Chapter 42 continues

The story so far: Strike organizers regroup in the field bunker.


Adeline laughed. So loudly that everyone present felt immediately uncomfortable. “Do you think walking in a parade carrying a banner is harder than the work we already do? We get up before you men. We chop the wood. We start the fires. We cook the breakfast and clean up. We heat the water to wash your miner clothes, sometimes when it is forty degrees below zero. Our hands are open sores. You men, you complain about your unfair working conditions, as you should. But we have unfair working conditions, too. You complain about shift work. We work every shift. When the babies cry at night, it’s our shift. We have the day shift, the night shift and the evening shift. My mother always said, ‘Women, we hold up three corners of the house.’ Well, now that you men are on strike, we hold up four. And somehow, at the end of the night, you still expect us to find the energy to love you.”

The men looked at her, open mouthed.

Katka continued: “Who is explaining to the babies why their stomachs hurt from hunger? Are you? Who is giving up your own portions at dinner to feed the children? The women in the locations especially, you should see their bones jutting out. They can barely walk. Women have as much reason as you men for wanting this strike to end and for your wages to increase. You think you’re tired? Your workload has lessened since this strike began. Ours has increased.”

It was quiet for a while. “Do you doubt our words?” Adeline asked.

“It’s not that,” Johan Koski said, somewhat tentatively. “It’s just that it ain’t right. Women taking over the lines is dangerous. And how do you think us men would feel if something happened to our women?”

“We want to help,” Adeline said. “We are not afraid.”

“It’s been done before,” Sam Scarlett said. “The women near the border, the Mexican women. They took over the strike and won.”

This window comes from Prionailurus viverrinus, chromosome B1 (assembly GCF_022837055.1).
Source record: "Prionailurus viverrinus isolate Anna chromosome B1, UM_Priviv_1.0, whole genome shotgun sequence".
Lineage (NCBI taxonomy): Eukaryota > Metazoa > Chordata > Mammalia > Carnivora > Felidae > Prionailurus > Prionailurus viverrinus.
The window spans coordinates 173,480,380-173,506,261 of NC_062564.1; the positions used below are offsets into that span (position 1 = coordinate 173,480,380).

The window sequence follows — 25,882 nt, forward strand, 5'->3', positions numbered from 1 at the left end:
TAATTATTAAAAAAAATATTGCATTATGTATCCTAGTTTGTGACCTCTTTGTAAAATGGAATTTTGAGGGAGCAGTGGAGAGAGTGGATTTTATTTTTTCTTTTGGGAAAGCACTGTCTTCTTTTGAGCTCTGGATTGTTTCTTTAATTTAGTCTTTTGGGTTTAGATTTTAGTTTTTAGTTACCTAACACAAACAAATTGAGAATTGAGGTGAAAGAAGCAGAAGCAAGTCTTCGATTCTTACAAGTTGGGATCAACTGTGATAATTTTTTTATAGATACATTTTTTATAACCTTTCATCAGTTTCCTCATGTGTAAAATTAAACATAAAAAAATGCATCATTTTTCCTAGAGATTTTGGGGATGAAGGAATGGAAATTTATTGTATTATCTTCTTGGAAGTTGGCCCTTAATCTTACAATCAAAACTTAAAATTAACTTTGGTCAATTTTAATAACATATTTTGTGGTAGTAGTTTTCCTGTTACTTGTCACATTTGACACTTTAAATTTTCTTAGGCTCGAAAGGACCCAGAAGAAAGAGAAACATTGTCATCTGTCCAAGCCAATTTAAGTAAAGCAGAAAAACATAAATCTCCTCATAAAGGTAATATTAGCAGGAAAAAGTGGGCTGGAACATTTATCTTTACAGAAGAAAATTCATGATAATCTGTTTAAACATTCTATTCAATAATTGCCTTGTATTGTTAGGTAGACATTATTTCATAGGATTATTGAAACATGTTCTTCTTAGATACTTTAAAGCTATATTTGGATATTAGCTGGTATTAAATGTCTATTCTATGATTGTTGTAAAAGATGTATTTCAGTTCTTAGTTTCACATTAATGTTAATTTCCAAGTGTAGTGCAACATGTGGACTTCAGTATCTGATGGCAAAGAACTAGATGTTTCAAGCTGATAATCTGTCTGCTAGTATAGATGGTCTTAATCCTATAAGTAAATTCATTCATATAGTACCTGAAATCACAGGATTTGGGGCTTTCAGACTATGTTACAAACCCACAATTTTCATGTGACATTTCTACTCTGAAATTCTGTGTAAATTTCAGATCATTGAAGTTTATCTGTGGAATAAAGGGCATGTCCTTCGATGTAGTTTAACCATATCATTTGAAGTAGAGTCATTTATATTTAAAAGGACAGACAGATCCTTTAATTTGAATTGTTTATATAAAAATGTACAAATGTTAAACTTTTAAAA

“And don’t forget the garment workers,” Tresca said. “The International Ladies Garment Workers Union in New York put up a hell of a fight. It’s in the IWW bylaws. Everyone is equal in the International Workers of the World. Even womenfolk.”

“Something don’t feel right about this,” Johan said.

“Paul, what do you think?” Katka asked.

He looked around the bunker. He looked at every face before fixing his gaze on Katka’s. “I say if the women want to give it a try, we should let them. But if anyone gets hurt …”

Katka smiled. Adeline nodded. “So it’s settled. The women will take over the lines.”

“I wish to go on record as saying I disapprove. I do not support this, not one bit,” Johan said. “The world is backward. Backward, I say.”

“I will record your opposition in the minutes,” Katka said.

They discussed the logistics of the rally. Katka and Adeline would set the network in motion. Women from each ethnic church would spread the word. Seven towns across the Range would hold women’s rallies. The striker police force would monitor from a distance. The first rally would be held that Saturday in Biwabik.


Tomorrow: Chapter 43 begins.